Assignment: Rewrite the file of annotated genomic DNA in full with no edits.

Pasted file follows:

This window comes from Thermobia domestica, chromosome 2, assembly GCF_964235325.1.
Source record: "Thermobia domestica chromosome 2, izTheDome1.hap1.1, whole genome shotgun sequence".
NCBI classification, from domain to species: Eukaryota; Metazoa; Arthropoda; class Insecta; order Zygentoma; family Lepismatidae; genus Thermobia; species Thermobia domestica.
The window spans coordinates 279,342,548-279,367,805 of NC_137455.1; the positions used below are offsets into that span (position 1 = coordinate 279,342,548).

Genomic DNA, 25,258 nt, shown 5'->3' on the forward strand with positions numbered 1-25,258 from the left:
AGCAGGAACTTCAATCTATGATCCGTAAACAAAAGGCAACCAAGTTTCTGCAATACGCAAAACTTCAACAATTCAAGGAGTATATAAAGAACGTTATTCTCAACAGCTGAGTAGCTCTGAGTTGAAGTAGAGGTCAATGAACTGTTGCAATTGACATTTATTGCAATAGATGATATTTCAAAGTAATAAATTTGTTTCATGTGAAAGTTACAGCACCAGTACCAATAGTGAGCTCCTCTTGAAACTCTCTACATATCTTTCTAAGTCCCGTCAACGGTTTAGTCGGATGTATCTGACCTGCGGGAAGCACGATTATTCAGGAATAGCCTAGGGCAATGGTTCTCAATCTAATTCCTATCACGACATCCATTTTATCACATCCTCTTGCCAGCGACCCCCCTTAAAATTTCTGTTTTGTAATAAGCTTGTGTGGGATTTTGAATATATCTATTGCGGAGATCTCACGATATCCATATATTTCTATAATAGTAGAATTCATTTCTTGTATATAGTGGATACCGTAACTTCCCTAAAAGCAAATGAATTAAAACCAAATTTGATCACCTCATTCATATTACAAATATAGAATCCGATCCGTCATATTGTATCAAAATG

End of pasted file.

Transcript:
This window comes from Thermobia domestica, chromosome 2, assembly GCF_964235325.1.
Source record: "Thermobia domestica chromosome 2, izTheDome1.hap1.1, whole genome shotgun sequence".
NCBI classification, from domain to species: Eukaryota; Metazoa; Arthropoda; class Insecta; order Zygentoma; family Lepismatidae; genus Thermobia; species Thermobia domestica.
The window spans coordinates 279,342,548-279,367,805 of NC_137455.1; the positions used below are offsets into that span (position 1 = coordinate 279,342,548).

Genomic DNA, 25,258 nt, shown 5'->3' on the forward strand with positions numbered 1-25,258 from the left:
AGCAGGAACTTCAATCTATGATCCGTAAACAAAAGGCAACCAAGTTTCTGCAATACGCAAAACTTCAACAATTCAAGGAGTATATAAAGAACGTTATTCTCAACAGCTGAGTAGCTCTGAGTTGAAGTAGAGGTCAATGAACTGTTGCAATTGACATTTATTGCAATAGATGATATTTCAAAGTAATAAATTTGTTTCATGTGAAAGTTACAGCACCAGTACCAATAGTGAGCTCCTCTTGAAACTCTCTACATATCTTTCTAAGTCCCGTCAACGGTTTAGTCGGATGTATCTGACCTGCGGGAAGCACGATTATTCAGGAATAGCCTAGGGCAATGGTTCTCAATCTAATTCCTATCACGACATCCATTTTATCACATCCTCTTGCCAGCGACCCCCCTTAAAATTTCTGTTTTGTAATAAGCTTGTGTGGGATTTTGAATATATCTATTGCGGAGATCTCACGATATCCATATATTTCTATAATAGTAGAATTCATTTCTTGTATATAGTGGATACCGTAACTTCCCTAAAAGCAAATGAATTAAAACCAAATTTGATCACCTCATTCATATTACAAATATAGAATCCGATCCGTCATATTGTATCAAAATG